Joe Harriott - Fire in His Soul

Joe Harriott - Fire in His Soul

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A second edition, revised and enlarged, of the biography of a brilliant saxophone player who came from Jamaica to Britain in 1951 and played a key role in the development of jazz in the following two decades.

'Parker? There's them over here can play a few aces too.' Measuring himself alongside his mentor Charlie Parker, Jamaican alto saxophonist Joe Harriott had no doubts about his talent and abilities - and with good reason. A brilliant instrumentalist and a visionary in the development of jazz, Harriott gained legions of admirers for his fiery playing in Britain and beyond before embarking on a quest to extend the limits of the music. His unique concept of free form, evolved independently of American developments, heralded the emergence of contemporary European jazz. Later, with John Mayer, he pioneered cross-cultural fusions of jazz and Indian music. Neglected in his lifetime by an unappreciative arts establishment, Harriott produced a body of recorded work that is increasingly influential and widely acclaimed. Alan Robertson's book, based on the author's extensive interviews with many of those who knew Joe best, has been revised and updated to include important new material giving an even richer picture of the triumphs and tragedies of Harriott's remarkable life.

Alan Robertson is an Edinburgh writer who first became interested in Joe Harriott through reading Ian Carr's book, Music Outside. He listened to Harriott's music and became fascinated by the man, his life story and his achievements. Following his interest to its logical conclusion, he interviewed a great many people and, with the support of his wife Lorna and son Grant, wrote his first book, the biography of Joe Harriott. Following publication, and having been contacted by other people who had known Joe Harriott well, he could not resist pursuing the subject further. The new material casts much additional light on the man, the musician, and the problems he encountered as a Jamaican in Britain in the mid-twentieth century.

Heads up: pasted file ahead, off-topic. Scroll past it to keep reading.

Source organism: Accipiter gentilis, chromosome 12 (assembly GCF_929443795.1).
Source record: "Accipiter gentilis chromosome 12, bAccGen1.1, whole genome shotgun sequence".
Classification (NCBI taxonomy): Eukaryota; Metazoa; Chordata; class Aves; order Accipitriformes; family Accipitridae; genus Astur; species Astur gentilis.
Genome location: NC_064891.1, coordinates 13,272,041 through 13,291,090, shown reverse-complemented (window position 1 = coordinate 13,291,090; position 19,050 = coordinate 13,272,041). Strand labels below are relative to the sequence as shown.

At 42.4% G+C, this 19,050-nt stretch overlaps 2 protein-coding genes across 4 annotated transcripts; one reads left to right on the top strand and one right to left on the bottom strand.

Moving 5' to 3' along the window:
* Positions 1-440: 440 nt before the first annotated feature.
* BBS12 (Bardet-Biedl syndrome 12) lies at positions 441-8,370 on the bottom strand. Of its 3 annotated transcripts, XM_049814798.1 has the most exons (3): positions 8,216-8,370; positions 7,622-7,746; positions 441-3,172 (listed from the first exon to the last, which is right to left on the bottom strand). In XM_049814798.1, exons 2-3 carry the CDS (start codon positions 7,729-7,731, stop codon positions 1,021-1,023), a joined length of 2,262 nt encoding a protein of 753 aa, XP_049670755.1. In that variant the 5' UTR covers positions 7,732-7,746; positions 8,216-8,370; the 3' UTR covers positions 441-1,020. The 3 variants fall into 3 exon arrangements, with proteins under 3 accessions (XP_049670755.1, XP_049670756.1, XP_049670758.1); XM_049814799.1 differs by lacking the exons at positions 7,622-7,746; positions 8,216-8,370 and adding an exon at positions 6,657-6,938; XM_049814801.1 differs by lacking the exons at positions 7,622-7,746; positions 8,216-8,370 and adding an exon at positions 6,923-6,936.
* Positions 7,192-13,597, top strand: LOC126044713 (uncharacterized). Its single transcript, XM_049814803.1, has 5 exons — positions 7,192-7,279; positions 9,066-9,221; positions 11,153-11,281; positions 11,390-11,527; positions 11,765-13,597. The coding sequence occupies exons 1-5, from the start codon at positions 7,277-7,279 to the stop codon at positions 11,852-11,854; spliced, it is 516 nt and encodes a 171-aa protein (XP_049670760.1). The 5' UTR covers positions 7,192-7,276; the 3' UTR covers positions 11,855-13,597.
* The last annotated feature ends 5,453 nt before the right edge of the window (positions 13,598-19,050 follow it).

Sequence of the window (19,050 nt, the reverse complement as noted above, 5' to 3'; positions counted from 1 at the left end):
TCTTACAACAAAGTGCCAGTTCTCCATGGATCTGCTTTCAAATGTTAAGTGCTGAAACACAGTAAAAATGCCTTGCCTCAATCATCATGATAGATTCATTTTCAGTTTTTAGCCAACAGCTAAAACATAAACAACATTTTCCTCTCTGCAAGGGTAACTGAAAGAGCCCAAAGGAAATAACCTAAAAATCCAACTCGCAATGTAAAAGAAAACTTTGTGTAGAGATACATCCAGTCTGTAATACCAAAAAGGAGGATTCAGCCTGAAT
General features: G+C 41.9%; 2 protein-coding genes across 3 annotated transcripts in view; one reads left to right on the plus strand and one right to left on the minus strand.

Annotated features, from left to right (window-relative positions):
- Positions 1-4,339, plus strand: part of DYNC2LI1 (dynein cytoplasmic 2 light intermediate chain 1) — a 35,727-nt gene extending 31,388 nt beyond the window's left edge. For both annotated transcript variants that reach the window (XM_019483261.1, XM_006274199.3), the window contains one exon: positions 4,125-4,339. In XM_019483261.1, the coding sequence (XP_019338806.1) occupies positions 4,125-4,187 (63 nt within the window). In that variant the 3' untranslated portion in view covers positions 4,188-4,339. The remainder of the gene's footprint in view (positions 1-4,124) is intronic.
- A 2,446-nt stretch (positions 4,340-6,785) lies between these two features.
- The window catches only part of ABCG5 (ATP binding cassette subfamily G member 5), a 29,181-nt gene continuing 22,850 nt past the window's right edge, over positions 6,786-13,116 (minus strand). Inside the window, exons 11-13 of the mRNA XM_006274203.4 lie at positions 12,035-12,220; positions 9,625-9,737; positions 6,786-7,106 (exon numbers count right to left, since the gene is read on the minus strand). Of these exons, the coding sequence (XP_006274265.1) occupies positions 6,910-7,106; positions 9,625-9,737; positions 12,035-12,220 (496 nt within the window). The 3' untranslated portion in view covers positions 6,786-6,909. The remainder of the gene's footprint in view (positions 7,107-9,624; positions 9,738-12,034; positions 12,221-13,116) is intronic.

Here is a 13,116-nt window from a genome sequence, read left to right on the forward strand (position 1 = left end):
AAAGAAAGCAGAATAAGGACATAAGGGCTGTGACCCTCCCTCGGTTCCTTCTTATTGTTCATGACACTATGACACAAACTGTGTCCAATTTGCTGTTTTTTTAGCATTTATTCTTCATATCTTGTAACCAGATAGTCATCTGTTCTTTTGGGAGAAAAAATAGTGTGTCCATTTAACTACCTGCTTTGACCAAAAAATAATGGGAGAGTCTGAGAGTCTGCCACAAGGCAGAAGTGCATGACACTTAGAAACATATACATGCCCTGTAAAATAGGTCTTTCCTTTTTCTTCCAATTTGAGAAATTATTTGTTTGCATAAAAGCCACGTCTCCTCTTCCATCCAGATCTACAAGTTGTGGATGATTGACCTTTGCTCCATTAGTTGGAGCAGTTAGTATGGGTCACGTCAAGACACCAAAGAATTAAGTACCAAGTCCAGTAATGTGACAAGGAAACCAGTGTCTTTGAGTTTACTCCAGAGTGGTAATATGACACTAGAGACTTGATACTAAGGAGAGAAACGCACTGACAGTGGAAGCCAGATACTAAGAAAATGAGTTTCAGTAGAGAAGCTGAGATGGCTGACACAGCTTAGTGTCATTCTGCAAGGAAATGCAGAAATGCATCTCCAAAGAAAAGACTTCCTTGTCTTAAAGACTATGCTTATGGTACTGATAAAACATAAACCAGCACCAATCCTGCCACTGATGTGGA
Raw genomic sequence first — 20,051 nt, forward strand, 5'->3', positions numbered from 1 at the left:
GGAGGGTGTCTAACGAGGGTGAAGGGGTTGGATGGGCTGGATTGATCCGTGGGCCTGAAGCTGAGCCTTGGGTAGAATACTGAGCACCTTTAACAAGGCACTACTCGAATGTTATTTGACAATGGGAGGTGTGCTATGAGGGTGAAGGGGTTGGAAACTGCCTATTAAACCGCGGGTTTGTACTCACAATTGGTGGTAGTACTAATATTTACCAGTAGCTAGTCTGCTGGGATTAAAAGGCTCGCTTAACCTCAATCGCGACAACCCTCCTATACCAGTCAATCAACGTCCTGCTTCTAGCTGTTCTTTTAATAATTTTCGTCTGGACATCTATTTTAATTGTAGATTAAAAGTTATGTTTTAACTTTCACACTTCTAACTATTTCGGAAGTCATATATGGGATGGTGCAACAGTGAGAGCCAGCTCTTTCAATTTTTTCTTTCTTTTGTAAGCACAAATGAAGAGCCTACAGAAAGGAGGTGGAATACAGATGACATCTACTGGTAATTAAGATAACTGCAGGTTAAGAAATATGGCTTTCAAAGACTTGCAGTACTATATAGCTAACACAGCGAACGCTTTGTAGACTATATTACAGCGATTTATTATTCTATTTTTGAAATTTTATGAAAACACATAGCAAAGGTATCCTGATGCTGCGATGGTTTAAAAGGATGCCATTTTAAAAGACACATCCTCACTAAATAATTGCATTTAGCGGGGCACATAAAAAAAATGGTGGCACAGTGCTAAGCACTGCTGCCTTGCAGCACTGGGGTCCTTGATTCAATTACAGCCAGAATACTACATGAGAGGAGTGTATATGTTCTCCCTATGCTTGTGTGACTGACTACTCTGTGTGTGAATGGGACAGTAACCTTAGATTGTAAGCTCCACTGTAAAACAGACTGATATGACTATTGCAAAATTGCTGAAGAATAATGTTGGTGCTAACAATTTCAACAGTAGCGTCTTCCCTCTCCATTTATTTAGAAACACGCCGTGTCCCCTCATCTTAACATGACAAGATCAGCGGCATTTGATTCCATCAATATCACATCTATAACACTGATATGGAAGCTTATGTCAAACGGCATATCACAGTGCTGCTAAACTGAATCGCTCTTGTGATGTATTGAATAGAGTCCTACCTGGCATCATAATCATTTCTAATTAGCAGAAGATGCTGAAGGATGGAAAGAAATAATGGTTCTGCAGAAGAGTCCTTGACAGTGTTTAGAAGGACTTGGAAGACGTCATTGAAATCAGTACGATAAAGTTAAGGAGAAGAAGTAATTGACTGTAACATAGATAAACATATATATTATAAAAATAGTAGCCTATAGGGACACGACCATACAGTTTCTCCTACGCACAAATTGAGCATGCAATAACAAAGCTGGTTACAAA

Contents: Foreword by Gary Crosby. 1. Very much taken with his instrument. 2. The London Scene 1951. 3. Building a reputation. 4. A fence over which few are prepared to step. 5. So far nobody has thrown anything at us. 6. America takes notice. 7. Poetry and jazz in concert. 8. The many sides of Joe Harriott. 9. Gigging around. 10. Proving Kipling wrong: East meets West. 11. Whatever happened to Joe Harriott lately? 12. Free fall. 13. In pretty dire straits. 14. The legacy of Joe Harriott. 15. Notes. 16. Records. 17. Acknowledgements. 18. Index.

"Robertson’s research is meticulous and far-reaching and his panorama of comments... provides a valuable insight into a towering and tragic figure. Fire in his Soul is an important work: a detailed assessment of a seminal but long neglected artist."
Kevin Le Gendre, The Independent on Sunday

"Robertson tells Harriott’s story warts and all and has produced a wonderful read."
Stephen Graham, Jazzwise

"... a long overdue and welcome homage to a sadly neglected and original musician."
Derek Ansell, Jazz Journal International

"Robertson opens up Harriott as a musician and man and shows him as a proud, self-directed and lonely seer of jazz, a black musical prodigy in a white British underworld of the music where it was so much more easy and comfortable to be an imitator."
Chris Searle, The Morning Star

"This text... is fighting fresh, direct, necessary."
The Wire